The murderous attack on the Monckton family has made front page headlines in most of the British daily newspapers, and featured prominently on TV news as well.
Presumably there is now some sort of interpretation of the notoriously ineffective Press Complaints Commission Code of Practice regarding the publication of the family photograph showing the murdered man , his seriously injured wife and two young daughters, one of whom discovered her parents after the attack..
This photo has appeared on the front page of several newspapers, but with the faces of the two young girls pixellated out, so as to supposedly hide their faces.
Unfortunatelly, each newspaper has applied the pixellation, (a standard built in feature of image processing software such as Photoshop) to a different degree.
The Sun applied full face pixellation , with about 8 blocks across the width of the 9 year old's face, as did The Mirror.
The Times used only 4 blocks i.e. a bit cruder and less easily recognisable, except that only the girls' eyes and noses are obscured.leaving their mouths and chins in the clear.
The Telegraph, to their shame, used the least amount of pixellation, only lightly obscuring the eyes and nose, presumbaly trying to test the bare minimum of what they can get away with. The girls' faces are clearly recognisable to anyone who knows them even casually, presumably negating the whole point of the exercise.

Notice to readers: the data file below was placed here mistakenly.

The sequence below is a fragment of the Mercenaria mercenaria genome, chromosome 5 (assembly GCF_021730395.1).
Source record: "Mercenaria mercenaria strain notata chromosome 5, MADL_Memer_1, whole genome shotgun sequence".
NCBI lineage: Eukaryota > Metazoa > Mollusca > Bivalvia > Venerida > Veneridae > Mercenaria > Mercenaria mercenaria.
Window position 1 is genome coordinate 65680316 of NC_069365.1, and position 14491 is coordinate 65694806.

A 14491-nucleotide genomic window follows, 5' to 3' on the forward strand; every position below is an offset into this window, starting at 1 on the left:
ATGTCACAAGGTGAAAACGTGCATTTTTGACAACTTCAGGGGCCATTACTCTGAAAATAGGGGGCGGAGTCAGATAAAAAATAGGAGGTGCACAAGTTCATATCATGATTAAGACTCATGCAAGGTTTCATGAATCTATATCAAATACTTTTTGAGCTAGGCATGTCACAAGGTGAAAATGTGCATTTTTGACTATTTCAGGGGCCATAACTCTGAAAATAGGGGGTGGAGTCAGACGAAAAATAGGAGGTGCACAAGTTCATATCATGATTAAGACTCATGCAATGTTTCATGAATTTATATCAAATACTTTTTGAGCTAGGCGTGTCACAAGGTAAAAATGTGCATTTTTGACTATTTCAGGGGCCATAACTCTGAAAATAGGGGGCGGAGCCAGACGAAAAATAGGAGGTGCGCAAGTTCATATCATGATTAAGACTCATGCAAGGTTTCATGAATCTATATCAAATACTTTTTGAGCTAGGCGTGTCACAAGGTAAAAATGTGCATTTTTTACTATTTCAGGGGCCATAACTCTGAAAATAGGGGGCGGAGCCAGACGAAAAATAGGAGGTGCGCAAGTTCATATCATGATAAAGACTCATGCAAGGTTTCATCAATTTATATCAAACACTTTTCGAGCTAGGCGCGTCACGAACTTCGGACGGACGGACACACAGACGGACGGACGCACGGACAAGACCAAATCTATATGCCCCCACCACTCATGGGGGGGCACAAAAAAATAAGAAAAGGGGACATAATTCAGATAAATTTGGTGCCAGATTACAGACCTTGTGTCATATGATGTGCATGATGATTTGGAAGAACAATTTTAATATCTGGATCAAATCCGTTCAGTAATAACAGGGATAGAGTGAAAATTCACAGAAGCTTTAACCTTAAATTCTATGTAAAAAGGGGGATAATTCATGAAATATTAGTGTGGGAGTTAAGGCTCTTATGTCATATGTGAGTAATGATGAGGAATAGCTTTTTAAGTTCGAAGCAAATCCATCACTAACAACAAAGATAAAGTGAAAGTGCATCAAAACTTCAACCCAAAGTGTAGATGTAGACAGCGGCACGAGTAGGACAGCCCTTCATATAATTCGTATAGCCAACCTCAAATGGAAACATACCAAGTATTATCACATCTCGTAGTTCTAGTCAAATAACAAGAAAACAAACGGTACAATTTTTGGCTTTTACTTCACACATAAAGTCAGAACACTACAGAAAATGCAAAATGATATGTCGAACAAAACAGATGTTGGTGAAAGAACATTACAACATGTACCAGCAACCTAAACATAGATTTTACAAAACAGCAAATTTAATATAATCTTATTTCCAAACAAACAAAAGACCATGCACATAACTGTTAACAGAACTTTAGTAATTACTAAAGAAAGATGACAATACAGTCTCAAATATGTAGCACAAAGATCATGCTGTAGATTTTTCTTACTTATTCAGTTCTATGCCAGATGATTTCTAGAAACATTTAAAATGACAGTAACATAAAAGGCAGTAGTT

Some of the TV news coverage showed the unpixellated picture.
The Press Complaints Commission Code of Practice does not mention any standard for pixellation of photos e.g. full face, level of resolution etc., perhaps it is time that it did.
N.B. the PCC is a voluntary body funded by the people they claim to be regulating i.e. the mainstream print newspapers in the UK. It always seems to ignore any complaints from the general public, except from those unlucky enough to be directly involved in the newspaper stories themselves.